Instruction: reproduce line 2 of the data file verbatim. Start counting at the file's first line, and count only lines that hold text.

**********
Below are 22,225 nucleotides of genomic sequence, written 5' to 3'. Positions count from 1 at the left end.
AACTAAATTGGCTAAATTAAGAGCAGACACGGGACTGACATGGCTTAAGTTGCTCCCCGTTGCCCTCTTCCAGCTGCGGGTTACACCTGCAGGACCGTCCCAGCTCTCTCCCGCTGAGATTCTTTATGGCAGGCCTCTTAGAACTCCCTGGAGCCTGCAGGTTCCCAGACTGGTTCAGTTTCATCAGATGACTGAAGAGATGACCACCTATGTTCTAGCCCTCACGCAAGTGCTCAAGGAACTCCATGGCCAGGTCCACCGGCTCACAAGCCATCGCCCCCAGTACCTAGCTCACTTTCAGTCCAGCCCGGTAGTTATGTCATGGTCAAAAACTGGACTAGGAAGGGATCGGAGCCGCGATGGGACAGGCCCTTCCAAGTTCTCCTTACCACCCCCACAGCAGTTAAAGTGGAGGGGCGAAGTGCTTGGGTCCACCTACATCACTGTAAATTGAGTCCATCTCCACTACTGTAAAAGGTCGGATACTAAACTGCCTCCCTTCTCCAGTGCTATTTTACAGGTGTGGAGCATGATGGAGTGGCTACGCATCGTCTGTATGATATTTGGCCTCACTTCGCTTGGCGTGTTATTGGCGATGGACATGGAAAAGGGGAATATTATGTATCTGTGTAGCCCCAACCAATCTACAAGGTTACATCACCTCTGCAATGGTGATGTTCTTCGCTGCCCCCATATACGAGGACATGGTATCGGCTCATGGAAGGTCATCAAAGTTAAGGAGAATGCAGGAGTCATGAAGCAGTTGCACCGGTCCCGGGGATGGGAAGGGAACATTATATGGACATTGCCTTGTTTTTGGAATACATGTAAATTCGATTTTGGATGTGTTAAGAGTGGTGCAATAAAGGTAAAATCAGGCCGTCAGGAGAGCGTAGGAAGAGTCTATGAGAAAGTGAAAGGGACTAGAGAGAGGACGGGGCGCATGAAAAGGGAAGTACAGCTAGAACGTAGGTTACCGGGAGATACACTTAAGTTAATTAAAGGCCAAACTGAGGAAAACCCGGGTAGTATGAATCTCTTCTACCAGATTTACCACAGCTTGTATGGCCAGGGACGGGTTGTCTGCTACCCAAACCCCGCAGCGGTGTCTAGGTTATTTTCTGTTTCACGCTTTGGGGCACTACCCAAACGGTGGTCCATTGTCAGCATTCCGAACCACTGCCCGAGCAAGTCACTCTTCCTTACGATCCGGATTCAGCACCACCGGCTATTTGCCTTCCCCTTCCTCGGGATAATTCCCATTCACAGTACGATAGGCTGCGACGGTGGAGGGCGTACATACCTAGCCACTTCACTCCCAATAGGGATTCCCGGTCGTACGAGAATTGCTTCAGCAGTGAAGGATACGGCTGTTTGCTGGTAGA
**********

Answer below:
AACTAAATTGGCTAAATTAAGAGCAGACACGGGACTGACATGGCTTAAGTTGCTCCCCGTTGCCCTCTTCCAGCTGCGGGTTACACCTGCAGGACCGTCCCAGCTCTCTCCCGCTGAGATTCTTTATGGCAGGCCTCTTAGAACTCCCTGGAGCCTGCAGGTTCCCAGACTGGTTCAGTTTCATCAGATGACTGAAGAGATGACCACCTATGTTCTAGCCCTCACGCAAGTGCTCAAGGAACTCCATGGCCAGGTCCACCGGCTCACAAGCCATCGCCCCCAGTACCTAGCTCACTTTCAGTCCAGCCCGGTAGTTATGTCATGGTCAAAAACTGGACTAGGAAGGGATCGGAGCCGCGATGGGACAGGCCCTTCCAAGTTCTCCTTACCACCCCCACAGCAGTTAAAGTGGAGGGGCGAAGTGCTTGGGTCCACCTACATCACTGTAAATTGAGTCCATCTCCACTACTGTAAAAGGTCGGATACTAAACTGCCTCCCTTCTCCAGTGCTATTTTACAGGTGTGGAGCATGATGGAGTGGCTACGCATCGTCTGTATGATATTTGGCCTCACTTCGCTTGGCGTGTTATTGGCGATGGACATGGAAAAGGGGAATATTATGTATCTGTGTAGCCCCAACCAATCTACAAGGTTACATCACCTCTGCAATGGTGATGTTCTTCGCTGCCCCCATATACGAGGACATGGTATCGGCTCATGGAAGGTCATCAAAGTTAAGGAGAATGCAGGAGTCATGAAGCAGTTGCACCGGTCCCGGGGATGGGAAGGGAACATTATATGGACATTGCCTTGTTTTTGGAATACATGTAAATTCGATTTTGGATGTGTTAAGAGTGGTGCAATAAAGGTAAAATCAGGCCGTCAGGAGAGCGTAGGAAGAGTCTATGAGAAAGTGAAAGGGACTAGAGAGAGGACGGGGCGCATGAAAAGGGAAGTACAGCTAGAACGTAGGTTACCGGGAGATACACTTAAGTTAATTAAAGGCCAAACTGAGGAAAACCCGGGTAGTATGAATCTCTTCTACCAGATTTACCACAGCTTGTATGGCCAGGGACGGGTTGTCTGCTACCCAAACCCCGCAGCGGTGTCTAGGTTATTTTCTGTTTCACGCTTTGGGGCACTACCCAAACGGTGGTCCATTGTCAGCATTCCGAACCACTGCCCGAGCAAGTCACTCTTCCTTACGATCCGGATTCAGCACCACCGGCTATTTGCCTTCCCCTTCCTCGGGATAATTCCCATTCACAGTACGATAGGCTGCGACGGTGGAGGGCGTACATACCTAGCCACTTCACTCCCAATAGGGATTCCCGGTCGTACGAGAATTGCTTCAGCAGTGAAGGATACGGCTGTTTGCTGGTAGA